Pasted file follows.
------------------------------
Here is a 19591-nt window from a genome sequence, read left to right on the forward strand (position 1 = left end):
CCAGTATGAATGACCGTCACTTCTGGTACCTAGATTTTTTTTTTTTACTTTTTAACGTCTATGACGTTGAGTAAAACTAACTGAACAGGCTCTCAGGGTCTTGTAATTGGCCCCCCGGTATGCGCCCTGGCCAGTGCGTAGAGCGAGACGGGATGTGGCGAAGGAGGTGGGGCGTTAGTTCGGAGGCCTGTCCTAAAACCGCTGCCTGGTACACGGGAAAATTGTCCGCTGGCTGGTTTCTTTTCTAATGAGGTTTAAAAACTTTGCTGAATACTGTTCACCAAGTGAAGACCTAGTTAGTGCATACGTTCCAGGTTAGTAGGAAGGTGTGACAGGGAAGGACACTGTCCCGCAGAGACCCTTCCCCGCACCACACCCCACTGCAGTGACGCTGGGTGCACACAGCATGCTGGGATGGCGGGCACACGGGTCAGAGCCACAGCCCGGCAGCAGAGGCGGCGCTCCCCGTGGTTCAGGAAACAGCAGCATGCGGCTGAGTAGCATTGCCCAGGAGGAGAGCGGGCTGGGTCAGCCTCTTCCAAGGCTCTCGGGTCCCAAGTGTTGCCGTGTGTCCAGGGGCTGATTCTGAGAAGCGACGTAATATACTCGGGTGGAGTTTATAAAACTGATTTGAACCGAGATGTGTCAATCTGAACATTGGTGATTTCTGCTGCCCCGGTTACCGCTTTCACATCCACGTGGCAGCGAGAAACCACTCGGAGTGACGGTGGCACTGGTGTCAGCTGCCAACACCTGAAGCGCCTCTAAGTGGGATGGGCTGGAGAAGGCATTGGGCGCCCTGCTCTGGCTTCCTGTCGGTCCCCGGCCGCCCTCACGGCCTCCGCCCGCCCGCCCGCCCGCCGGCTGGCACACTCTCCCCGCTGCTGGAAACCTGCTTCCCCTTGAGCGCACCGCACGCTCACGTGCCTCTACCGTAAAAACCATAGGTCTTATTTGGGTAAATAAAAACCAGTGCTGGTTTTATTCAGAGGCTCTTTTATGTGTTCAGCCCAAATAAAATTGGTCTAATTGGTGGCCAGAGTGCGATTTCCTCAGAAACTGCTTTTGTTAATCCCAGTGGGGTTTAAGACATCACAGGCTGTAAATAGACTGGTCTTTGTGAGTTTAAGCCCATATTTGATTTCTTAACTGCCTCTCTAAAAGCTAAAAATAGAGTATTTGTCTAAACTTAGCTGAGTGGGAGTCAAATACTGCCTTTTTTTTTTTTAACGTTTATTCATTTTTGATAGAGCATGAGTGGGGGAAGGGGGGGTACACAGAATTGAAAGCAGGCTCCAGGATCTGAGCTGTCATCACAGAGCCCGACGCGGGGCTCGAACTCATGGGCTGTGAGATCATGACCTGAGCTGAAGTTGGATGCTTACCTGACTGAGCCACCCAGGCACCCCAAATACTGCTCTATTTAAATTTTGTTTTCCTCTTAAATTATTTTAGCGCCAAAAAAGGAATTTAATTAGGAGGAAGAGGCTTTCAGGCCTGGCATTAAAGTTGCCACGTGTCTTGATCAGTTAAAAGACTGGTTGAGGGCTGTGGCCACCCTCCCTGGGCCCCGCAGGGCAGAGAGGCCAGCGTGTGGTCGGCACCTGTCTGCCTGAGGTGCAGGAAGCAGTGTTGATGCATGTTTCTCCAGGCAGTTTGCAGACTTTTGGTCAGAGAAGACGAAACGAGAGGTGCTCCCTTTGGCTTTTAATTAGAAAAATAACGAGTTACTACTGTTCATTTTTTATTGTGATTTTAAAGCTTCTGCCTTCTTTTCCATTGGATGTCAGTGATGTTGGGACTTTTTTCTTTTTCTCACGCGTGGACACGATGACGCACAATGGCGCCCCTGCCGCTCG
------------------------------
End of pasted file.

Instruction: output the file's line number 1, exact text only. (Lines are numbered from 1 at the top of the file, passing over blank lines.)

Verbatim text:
Here is a 19591-nt window from a genome sequence, read left to right on the forward strand (position 1 = left end):